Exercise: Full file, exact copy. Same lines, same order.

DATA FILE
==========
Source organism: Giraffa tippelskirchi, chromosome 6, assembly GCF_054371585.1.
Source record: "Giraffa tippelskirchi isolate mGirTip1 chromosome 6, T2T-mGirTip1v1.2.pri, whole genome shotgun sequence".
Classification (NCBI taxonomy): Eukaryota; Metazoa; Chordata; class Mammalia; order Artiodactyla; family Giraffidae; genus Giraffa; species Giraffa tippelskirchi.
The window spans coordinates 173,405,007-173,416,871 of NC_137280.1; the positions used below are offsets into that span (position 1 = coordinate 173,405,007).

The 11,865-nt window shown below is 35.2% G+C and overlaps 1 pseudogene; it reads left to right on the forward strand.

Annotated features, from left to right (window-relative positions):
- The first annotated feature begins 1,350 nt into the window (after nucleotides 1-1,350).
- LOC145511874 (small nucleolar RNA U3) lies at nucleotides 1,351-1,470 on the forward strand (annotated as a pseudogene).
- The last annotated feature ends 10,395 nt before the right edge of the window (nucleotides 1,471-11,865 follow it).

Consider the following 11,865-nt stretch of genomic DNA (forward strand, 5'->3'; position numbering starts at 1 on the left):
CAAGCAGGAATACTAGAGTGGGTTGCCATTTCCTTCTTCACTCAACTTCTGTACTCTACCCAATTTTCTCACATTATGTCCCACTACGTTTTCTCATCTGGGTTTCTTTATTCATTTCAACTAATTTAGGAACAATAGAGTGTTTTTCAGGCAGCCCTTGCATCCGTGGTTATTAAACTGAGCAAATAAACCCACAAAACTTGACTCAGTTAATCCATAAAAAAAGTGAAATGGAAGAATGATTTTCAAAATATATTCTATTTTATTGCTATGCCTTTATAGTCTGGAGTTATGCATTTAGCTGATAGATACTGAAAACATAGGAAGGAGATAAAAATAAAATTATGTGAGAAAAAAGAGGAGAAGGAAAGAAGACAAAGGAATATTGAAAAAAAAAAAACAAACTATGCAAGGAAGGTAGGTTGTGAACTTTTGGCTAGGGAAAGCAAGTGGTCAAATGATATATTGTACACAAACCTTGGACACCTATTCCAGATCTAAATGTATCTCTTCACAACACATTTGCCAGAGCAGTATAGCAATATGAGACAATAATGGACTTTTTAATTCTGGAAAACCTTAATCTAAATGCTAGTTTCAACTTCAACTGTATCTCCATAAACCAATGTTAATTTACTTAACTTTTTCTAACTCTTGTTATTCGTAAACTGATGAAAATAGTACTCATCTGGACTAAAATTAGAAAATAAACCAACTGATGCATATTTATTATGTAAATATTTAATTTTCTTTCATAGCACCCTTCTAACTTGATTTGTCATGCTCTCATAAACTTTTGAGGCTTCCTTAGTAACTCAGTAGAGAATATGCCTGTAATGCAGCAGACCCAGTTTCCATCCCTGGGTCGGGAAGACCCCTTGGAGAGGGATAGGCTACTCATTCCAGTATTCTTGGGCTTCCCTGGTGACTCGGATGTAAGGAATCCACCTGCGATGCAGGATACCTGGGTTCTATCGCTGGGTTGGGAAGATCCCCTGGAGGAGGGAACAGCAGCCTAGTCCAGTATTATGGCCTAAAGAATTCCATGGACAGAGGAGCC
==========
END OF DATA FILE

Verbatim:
Source organism: Giraffa tippelskirchi, chromosome 6, assembly GCF_054371585.1.
Source record: "Giraffa tippelskirchi isolate mGirTip1 chromosome 6, T2T-mGirTip1v1.2.pri, whole genome shotgun sequence".
Classification (NCBI taxonomy): Eukaryota; Metazoa; Chordata; class Mammalia; order Artiodactyla; family Giraffidae; genus Giraffa; species Giraffa tippelskirchi.
The window spans coordinates 173,405,007-173,416,871 of NC_137280.1; the positions used below are offsets into that span (position 1 = coordinate 173,405,007).

The 11,865-nt window shown below is 35.2% G+C and overlaps 1 pseudogene; it reads left to right on the forward strand.

Annotated features, from left to right (window-relative positions):
- The first annotated feature begins 1,350 nt into the window (after nucleotides 1-1,350).
- LOC145511874 (small nucleolar RNA U3) lies at nucleotides 1,351-1,470 on the forward strand (annotated as a pseudogene).
- The last annotated feature ends 10,395 nt before the right edge of the window (nucleotides 1,471-11,865 follow it).

Consider the following 11,865-nt stretch of genomic DNA (forward strand, 5'->3'; position numbering starts at 1 on the left):
CAAGCAGGAATACTAGAGTGGGTTGCCATTTCCTTCTTCACTCAACTTCTGTACTCTACCCAATTTTCTCACATTATGTCCCACTACGTTTTCTCATCTGGGTTTCTTTATTCATTTCAACTAATTTAGGAACAATAGAGTGTTTTTCAGGCAGCCCTTGCATCCGTGGTTATTAAACTGAGCAAATAAACCCACAAAACTTGACTCAGTTAATCCATAAAAAAAGTGAAATGGAAGAATGATTTTCAAAATATATTCTATTTTATTGCTATGCCTTTATAGTCTGGAGTTATGCATTTAGCTGATAGATACTGAAAACATAGGAAGGAGATAAAAATAAAATTATGTGAGAAAAAAGAGGAGAAGGAAAGAAGACAAAGGAATATTGAAAAAAAAAAAACAAACTATGCAAGGAAGGTAGGTTGTGAACTTTTGGCTAGGGAAAGCAAGTGGTCAAATGATATATTGTACACAAACCTTGGACACCTATTCCAGATCTAAATGTATCTCTTCACAACACATTTGCCAGAGCAGTATAGCAATATGAGACAATAATGGACTTTTTAATTCTGGAAAACCTTAATCTAAATGCTAGTTTCAACTTCAACTGTATCTCCATAAACCAATGTTAATTTACTTAACTTTTTCTAACTCTTGTTATTCGTAAACTGATGAAAATAGTACTCATCTGGACTAAAATTAGAAAATAAACCAACTGATGCATATTTATTATGTAAATATTTAATTTTCTTTCATAGCACCCTTCTAACTTGATTTGTCATGCTCTCATAAACTTTTGAGGCTTCCTTAGTAACTCAGTAGAGAATATGCCTGTAATGCAGCAGACCCAGTTTCCATCCCTGGGTCGGGAAGACCCCTTGGAGAGGGATAGGCTACTCATTCCAGTATTCTTGGGCTTCCCTGGTGACTCGGATGTAAGGAATCCACCTGCGATGCAGGATACCTGGGTTCTATCGCTGGGTTGGGAAGATCCCCTGGAGGAGGGAACAGCAGCCTAGTCCAGTATTATGGCCTAAAGAATTCCATGGACAGAGGAGCC